I’m sorry Dave, I can’t let you build that.

Nebbish

Via Dav/AkuAku, this from the Bunchball website:

“You have an idea for a multi-user networked application. Maybe it’s a game, maybe it’s a new way to share music or photos, maybe it’s something nobody’s ever thought of. A beautiful little jewel of an application, you know that you can make something fantastic. But then you realize that in order to build your application, you need to figure out user signup, and group creation, and invitations, and permissions, and chat, and presence, and how to save changes in the application, and how to figure out who to send those changes to, and the list goes on. And oh yeah, don’t forget that you need to setup a server, write server-side code, deal with a database somewhere, worry about uptime and bandwidth and online file storage, and that list goes on as well. All of a sudden you realize that your beautiful little jewel is just the tip of a very large iceberg. You’re going to spend 90% of your time implementing what’s below the water, out of the user’s sight, and 10% of your time building a great application.

Bunchball gives you the iceberg. You just provide the tip. So now you can spend your time doing what you wanted to do in the first place, which is to create a great application.”

Along with Ning.com, Dav has termed these services (or ‘playgrounds’ as Ning would have it) as ‘Blank White Servers’, which are potentially game-changing things, beyond the bubble of hype around Web X.X.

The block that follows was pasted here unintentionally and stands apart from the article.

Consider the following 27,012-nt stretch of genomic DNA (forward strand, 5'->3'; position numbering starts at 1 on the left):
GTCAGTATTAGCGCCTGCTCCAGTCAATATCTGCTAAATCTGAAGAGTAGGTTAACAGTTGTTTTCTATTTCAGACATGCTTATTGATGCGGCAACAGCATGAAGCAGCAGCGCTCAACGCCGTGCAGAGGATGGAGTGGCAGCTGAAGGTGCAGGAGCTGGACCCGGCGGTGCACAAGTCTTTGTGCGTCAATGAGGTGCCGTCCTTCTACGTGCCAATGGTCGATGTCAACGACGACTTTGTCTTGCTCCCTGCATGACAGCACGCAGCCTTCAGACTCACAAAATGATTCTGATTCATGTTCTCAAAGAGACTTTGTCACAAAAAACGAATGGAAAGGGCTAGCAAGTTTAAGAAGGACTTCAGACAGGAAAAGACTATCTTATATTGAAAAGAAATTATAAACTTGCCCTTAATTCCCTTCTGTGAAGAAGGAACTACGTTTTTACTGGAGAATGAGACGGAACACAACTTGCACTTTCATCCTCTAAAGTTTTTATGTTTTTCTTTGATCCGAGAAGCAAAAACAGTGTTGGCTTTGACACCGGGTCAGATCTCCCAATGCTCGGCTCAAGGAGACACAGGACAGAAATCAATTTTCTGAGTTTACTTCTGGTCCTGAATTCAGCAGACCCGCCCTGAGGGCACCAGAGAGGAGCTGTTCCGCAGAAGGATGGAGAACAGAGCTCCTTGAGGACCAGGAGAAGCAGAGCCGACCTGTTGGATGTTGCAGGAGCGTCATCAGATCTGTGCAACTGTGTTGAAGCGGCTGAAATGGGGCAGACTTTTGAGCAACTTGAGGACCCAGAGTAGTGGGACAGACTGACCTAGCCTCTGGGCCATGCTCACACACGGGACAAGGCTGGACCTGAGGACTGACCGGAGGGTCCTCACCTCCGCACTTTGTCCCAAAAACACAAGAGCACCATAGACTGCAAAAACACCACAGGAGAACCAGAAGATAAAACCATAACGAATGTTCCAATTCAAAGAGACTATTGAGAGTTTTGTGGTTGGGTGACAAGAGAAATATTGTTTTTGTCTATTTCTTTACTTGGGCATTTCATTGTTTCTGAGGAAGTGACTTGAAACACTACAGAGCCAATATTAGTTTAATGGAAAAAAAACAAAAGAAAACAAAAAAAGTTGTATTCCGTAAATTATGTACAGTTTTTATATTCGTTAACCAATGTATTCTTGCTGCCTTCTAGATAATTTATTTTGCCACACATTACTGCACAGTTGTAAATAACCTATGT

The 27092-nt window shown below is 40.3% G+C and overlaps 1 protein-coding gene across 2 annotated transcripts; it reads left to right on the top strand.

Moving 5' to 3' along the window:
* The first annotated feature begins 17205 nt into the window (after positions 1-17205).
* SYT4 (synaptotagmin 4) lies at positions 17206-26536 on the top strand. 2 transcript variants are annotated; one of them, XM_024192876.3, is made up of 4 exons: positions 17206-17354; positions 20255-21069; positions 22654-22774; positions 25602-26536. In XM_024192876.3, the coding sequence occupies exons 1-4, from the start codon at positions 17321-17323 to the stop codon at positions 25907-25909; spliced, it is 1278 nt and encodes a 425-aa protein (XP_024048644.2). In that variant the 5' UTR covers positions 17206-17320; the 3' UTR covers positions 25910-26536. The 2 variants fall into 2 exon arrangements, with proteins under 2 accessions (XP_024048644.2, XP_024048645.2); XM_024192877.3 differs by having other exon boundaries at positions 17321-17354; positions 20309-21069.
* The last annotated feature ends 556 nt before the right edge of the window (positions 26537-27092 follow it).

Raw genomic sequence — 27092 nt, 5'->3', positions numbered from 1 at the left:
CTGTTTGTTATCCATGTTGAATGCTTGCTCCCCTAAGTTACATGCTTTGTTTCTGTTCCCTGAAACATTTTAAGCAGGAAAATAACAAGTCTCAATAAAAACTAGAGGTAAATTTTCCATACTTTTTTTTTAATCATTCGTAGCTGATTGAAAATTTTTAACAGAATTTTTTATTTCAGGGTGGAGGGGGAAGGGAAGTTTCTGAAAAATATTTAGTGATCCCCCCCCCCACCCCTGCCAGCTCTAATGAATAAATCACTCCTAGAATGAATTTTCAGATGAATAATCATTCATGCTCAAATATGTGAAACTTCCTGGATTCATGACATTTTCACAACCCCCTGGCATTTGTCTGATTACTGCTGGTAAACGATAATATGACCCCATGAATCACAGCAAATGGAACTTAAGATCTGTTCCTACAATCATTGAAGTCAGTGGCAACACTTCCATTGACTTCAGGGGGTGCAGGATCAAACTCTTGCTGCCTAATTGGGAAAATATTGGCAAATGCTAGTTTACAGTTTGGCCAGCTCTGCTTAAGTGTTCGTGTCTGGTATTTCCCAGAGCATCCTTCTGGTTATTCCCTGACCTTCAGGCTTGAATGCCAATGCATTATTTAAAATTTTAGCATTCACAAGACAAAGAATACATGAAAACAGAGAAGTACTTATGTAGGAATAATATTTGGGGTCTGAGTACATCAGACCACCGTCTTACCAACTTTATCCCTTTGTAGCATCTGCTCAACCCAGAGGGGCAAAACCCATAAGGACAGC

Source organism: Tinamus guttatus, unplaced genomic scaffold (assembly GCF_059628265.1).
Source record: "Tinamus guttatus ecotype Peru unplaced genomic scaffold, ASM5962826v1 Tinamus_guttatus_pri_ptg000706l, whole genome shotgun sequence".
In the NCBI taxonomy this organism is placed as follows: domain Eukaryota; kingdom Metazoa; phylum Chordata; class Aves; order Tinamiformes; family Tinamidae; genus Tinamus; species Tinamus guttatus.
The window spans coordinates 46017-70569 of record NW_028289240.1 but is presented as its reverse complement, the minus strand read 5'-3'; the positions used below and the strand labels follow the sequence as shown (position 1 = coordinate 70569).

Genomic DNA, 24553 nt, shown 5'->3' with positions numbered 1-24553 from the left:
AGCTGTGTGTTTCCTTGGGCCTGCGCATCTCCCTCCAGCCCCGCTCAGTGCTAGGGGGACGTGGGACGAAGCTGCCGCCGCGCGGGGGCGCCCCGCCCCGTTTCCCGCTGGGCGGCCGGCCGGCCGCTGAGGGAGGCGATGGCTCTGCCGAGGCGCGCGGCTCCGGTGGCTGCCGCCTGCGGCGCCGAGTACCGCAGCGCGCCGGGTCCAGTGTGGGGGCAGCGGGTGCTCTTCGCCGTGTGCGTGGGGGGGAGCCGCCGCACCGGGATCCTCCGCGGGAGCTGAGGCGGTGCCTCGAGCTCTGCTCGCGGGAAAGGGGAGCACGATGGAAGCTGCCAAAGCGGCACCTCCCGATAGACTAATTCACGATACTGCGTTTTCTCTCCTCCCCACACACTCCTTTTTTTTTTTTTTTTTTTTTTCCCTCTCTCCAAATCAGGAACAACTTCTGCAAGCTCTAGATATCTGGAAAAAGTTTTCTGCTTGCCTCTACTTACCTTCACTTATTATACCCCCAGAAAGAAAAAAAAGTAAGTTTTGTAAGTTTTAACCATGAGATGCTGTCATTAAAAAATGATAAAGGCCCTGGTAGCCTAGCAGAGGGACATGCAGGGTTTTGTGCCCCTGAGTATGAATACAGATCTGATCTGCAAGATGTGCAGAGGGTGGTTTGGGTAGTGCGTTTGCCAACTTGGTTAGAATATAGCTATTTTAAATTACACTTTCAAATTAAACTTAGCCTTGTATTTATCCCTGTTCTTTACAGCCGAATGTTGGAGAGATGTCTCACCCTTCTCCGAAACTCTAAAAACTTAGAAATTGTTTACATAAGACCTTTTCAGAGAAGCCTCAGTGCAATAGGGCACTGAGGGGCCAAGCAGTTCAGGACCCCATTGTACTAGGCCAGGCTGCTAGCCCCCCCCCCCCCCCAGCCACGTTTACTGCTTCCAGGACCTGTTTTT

The point the Bunchball site makes – that providing the common building blocks and infrastructure allows developers to concentrate on delivering extra value to the end-user -makes me wonder whether this will be the case.

Will developers, freed from the burden of recreating back-end systems, invest their energy into creating a great user-experience?

Possibly.

Certainly, Web X.X’s real successes so far have been built on great UI design (Flickr, Gmail) and paying attention to the details in the user-experience – hopefully this will serve as inspiration to those who follow.

In my experience at least, it takes a great deal of effort and will on the behalf of the developers to go the extra (several) miles to create a great user-experience on top of getting something to “just work” – especially if there is a pre-established framework or library of things that they are using to create a service or application.

Also, there is the problem of trying to reconcile the design choices you think necessary for the specific service, aplication, user or activity at hand with the design choices predetermined in the platform by those that came up with it.

This building block approach of Bunchball, et al, of course begs the same question of what design choices are encoded in the building blocks themselves?

The following ramble I will have to revisit once I’ve explored and understood Ning and Bunchball more fully from actually playing with them both, but…